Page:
• Loss of services for family members who lost a loved one

Do I Need to File a Claim if My Robber Is Facing Criminal Charges?

Yes. Many robbery victims mistakenly believe that if there is a criminal case against the robber, the court will award damages to the victims as well. The reality is you may not recover damages even if the court convicts your attacker for robbery.

While some criminal judges may award robbery victims restitution in criminal court, it is likely not enough to cover all the victim’s robbery-related costs. Prosecutors are focused on getting the bad guys off the streets. This means that the needs of the victims might fall by the wayside. Once the victim has testified and the judge locks the guilty party in prison, the courts may leave the victim alone to deal with her devastation.

We encourage robbery victims to file a civil case against the parties liable for their damages, even if there is a criminal case in place. That way, you get to present your case in court on your own terms. This will allow you to face your attacker and get the justice you have been seeking.

How Do I Bring a Robbery Claim in Civil Court?

To prove our case in civil court, we will first need to decide who to name as defendants. In addition to naming the robber, we may also decide to bring negligence claims against a property or business owner, particularly if the robbery occurred in a store, bank, or other public property. We may allege the property owner did not provide adequate security and that the robbery occurred because of its negligence.

For example, if you were robbed while walking to your car in a mall parking lot, we may argue that it would not have occurred had there been adequate lighting or security personnel patrolling the area.

In order to bring a robbery claim against the robber in your case, we will present witness and expert testimony, medical reports, photo and surveillance video, police reports, and other evidence to establish the following:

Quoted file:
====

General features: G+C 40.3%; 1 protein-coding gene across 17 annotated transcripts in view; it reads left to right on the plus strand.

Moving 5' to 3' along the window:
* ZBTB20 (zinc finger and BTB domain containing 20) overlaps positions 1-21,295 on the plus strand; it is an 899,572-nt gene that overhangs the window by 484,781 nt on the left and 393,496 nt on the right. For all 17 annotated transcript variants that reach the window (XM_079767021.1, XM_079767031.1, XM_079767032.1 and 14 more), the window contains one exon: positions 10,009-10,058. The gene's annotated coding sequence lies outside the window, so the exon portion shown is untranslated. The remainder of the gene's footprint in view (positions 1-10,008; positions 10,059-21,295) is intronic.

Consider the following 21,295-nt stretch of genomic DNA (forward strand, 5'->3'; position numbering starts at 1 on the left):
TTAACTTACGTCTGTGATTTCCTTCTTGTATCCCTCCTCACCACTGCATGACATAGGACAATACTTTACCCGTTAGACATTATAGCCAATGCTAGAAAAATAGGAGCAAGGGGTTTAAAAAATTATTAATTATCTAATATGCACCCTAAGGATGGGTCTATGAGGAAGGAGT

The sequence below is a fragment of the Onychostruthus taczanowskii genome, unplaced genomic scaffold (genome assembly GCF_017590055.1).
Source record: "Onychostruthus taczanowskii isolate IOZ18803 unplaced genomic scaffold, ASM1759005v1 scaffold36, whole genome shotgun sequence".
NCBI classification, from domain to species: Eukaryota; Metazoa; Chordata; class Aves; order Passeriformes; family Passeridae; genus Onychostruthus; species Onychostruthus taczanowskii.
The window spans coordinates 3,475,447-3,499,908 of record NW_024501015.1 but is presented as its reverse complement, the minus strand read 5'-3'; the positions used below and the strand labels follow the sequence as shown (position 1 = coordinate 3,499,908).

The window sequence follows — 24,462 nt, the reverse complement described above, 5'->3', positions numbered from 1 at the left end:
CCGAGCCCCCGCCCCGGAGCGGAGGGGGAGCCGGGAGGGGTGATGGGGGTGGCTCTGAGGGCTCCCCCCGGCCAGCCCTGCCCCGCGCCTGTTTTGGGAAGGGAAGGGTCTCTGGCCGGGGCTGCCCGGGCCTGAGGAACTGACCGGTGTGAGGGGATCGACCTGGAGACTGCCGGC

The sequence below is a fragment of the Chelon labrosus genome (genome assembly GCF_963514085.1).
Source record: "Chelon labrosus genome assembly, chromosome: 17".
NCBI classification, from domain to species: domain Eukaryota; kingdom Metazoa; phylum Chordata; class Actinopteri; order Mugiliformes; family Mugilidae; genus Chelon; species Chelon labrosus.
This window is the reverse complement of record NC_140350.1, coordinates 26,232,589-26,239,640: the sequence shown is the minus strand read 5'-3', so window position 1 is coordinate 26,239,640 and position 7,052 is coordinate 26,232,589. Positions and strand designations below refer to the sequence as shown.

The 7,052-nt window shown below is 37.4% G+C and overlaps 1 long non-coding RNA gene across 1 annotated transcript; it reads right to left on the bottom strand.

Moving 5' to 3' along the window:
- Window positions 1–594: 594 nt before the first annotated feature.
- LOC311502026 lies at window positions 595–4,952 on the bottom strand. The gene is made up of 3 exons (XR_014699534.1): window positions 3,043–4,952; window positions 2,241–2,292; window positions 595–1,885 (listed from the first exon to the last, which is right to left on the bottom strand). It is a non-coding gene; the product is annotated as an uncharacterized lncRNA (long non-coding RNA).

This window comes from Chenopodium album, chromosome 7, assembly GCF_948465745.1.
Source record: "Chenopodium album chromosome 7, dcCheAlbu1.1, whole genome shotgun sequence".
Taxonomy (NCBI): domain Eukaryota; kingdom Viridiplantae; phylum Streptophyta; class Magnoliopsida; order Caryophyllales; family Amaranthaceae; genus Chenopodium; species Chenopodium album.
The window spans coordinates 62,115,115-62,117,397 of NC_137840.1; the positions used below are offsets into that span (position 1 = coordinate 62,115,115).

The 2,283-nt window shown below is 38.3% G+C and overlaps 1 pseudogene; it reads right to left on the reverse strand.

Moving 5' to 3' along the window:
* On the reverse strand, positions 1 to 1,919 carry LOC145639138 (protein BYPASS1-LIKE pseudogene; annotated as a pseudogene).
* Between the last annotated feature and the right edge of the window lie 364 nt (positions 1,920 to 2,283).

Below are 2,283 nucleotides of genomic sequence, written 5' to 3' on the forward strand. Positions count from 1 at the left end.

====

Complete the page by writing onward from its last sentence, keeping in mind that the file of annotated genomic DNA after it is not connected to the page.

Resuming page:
• The perpetrator took property from your person or from the premises around you: We will need to show that the perpetrator took property that belonged to you and that the perpetrator’s goal was to keep it away from you, either temporarily or permanently.
  • The perpetrator took your property by using violence, intimidation, or the threat of force: We will show the robber used violence, force, or threats (e.g., hit you, threatened to hit you, knocked you down, coerced you, etc.) to take the item from you. Even a small amount of force may be enough to qualify as a robbery.
  • You suffered injuries: If you suffered physical or emotional injuries, we will call experts to the stand to testify as to how the incident could have caused your injuries and how these injuries will affect you in the future. We may also call property experts to the stand to testify regarding the value of the stolen property if it is unrecoverable.

In addition to presenting our case, we will need to prepare for the defenses the defendants may use to protect themselves. The most common defense will be that he did not commit the robbery at all. The defendant may present an alibi to show he was not at the scene of the robbery when it occurred. We will have to present as much evidence as possible to show that the named defendant committed the robbery and that you suffered injuries because of it.

Get Help with Your Robbery Civil Claim. Call Our Team Today.

Being a victim of robbery can affect you for the rest of your life on many levels. In addition to losing valuable property, robbery victims in Fort Lauderdale may also experience severe injuries and emotional trauma. You might be dealing with anxiety or even post-traumatic stress disorder from the event. Do not let your attacker get away with such a horrible crime.

Call the attorneys at Edwards Pottinger LLC to handle your claim. With years of personal injury experience, we are knowledgeable and intimately familiar with civil litigation and will do whatever we can to help you recover the compensation you deserve.

Contact us today: 954-524-2820.